If imitation is the sincerest form of flattery, then it appears that the newly emerged Google+ has some worthy features. When Facebook announced last week that their Privacy Settings would be updated so that users could control who had access to their posts, it was clear that the G+ Circle idea had found a new home.
The notion of organising one’s contacts, friends and family into different communication streams was enough reason for me to check out this newest entrant to the social media market. The problem I’d always had with Facebook centred on identity. The person I present at work is very different to who I am with my family and who I am with my friends. I simply didn’t want my work colleagues or my family seeing (or participating) in conversations with friends (and vice versa). This isn’t inherently duplicitous, but when your Circles become a Venn diagram, there are possible negative ramifications. News stories centring on Facebook in the workplace have identified some of these issues.
Google+ offers the opportunity to group all of your contacts under any heading you like, as the Circles are customisable. If you’re working on a project, simply create a new Circle with the project title as the heading, drag and drop the participants into the Circle icon and start communicating. If colleagues don’t have a Gmail account, you can still add them, and they’ll receive any Google+ posts to their email account instead.
Google’s strength is being revealed as a collaborative tool. From Gmail, to Google Documents and now Google+, there are emerging possibilities, especially for universities which assess teamwork and groupwork assignments. Students are able to post their thoughts in real time, respond to the work of others in their Circle, post links to interesting and relevant material and even create a Skype-like video conference (called a ‘Hangout’).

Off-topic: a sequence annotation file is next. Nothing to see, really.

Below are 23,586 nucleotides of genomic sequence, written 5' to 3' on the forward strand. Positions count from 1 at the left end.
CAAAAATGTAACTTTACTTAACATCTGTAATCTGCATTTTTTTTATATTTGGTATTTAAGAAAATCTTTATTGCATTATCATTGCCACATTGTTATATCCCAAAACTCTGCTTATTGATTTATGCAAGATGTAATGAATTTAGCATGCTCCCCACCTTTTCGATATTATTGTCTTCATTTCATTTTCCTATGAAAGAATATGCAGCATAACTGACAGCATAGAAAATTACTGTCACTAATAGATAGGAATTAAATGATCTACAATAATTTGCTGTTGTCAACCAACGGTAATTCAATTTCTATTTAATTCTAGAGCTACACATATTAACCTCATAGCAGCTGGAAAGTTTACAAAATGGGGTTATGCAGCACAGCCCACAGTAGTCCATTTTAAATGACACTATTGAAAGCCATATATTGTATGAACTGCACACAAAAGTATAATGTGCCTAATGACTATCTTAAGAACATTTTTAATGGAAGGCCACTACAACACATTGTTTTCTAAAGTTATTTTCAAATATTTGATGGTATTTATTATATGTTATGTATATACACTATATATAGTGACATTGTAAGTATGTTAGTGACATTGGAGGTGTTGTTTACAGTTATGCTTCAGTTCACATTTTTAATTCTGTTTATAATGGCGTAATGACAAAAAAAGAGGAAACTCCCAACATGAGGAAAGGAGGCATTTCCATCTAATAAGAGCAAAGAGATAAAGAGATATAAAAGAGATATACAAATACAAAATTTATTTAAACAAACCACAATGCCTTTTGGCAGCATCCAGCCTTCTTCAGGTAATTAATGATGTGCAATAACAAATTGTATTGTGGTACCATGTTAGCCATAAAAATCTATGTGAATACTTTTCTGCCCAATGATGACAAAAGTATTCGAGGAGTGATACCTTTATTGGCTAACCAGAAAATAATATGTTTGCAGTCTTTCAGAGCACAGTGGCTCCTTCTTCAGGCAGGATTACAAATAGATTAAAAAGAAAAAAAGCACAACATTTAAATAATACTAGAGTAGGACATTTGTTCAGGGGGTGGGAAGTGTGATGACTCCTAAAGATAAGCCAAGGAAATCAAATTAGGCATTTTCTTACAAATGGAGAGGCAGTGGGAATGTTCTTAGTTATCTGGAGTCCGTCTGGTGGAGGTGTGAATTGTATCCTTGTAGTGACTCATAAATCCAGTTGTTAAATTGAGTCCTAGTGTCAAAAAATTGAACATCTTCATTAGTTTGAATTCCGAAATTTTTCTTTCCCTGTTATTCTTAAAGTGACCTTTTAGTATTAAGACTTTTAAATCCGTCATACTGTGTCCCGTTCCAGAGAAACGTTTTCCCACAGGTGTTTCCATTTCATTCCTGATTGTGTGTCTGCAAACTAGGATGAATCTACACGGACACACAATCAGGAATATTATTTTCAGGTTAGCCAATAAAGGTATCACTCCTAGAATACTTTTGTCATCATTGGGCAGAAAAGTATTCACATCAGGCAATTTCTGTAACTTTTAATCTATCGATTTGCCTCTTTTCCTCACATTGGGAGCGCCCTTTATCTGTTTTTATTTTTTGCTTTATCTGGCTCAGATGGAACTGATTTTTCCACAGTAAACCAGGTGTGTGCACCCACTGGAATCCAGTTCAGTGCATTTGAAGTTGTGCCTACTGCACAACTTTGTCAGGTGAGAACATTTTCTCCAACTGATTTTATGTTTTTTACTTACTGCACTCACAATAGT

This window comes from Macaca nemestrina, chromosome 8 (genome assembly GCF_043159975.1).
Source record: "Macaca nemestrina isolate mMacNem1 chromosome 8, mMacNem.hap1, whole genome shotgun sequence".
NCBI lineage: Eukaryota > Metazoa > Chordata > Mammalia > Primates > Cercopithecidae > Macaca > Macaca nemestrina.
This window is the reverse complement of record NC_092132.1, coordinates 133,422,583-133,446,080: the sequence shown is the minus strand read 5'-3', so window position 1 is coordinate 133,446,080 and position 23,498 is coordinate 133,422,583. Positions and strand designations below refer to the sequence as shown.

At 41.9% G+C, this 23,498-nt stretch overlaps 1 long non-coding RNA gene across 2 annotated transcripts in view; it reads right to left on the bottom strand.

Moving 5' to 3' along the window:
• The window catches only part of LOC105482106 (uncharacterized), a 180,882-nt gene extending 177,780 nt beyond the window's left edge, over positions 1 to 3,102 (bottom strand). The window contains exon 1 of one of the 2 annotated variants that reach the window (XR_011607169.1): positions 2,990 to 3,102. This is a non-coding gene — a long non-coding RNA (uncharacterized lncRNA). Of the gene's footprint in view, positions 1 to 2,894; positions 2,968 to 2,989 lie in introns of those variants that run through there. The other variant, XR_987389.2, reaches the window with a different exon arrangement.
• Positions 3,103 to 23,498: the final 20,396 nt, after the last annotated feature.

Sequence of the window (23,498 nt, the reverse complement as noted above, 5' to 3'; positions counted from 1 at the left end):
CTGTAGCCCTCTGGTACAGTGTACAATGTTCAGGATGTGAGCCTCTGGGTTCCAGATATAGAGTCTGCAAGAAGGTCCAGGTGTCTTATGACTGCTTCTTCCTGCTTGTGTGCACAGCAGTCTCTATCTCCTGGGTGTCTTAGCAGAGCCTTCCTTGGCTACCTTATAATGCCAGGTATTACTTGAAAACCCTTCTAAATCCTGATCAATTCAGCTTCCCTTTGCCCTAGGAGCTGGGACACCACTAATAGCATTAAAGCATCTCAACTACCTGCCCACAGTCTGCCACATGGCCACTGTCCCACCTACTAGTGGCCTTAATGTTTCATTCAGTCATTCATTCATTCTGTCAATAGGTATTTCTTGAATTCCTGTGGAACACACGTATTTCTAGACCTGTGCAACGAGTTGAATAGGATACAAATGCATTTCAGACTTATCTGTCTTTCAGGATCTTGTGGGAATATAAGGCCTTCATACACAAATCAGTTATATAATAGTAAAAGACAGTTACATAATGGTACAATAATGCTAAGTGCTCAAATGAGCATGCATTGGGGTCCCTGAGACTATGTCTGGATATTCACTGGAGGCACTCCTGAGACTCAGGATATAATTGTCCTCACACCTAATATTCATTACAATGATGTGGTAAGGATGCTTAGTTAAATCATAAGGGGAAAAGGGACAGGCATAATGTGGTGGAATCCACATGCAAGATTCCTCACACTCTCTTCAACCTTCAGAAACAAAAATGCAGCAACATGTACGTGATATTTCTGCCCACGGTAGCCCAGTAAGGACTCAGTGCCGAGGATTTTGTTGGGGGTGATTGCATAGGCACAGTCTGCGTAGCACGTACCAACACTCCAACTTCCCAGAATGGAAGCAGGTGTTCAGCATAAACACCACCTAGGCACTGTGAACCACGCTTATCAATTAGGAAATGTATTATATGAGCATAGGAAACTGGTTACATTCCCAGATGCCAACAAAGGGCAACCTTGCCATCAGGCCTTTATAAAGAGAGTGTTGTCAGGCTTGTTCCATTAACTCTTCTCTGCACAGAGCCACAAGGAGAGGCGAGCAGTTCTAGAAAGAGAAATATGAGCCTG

Most Learning Management Systems do have the capacity to create ‘break-out’ rooms or their equivalent. However, due to the administration issues of course sites, these often need to be created by the lecturer, which can be perceived by students as forcing them to use tools that might not be intuitive or of their choosing. Google+, by comparison, has a very gentle learning curve.
Allowing students to use other collaborative tools (such as Dropbox) empowers them to find solutions and critically engage with collaborative technologies. Whilst most assessment will incorporate a student reflection on the teamwork experience, how many specifically ask students to reflect on their choice of tools (or give them a chance to share that knowledge with their peers – and the lecturer)? Given the sheer number of options, selecting the ‘right tool for the right job’ is not only a skill for university, but one that is critical to workforce success.
Google+ has, in some circles been neglected due to its Beta status. Bear in mind though, that Google Scholar was in beta since its launch in October 2004 and the ‘Beta’ tag was only removed this year. Given that the current estimates place the number of users of Google+ at well over one million users (after only six weeks), it is gaining traction and the possibilities, especially for education, are increasing.
Adrian Stagg – Learning Technologist (Co-Pilot)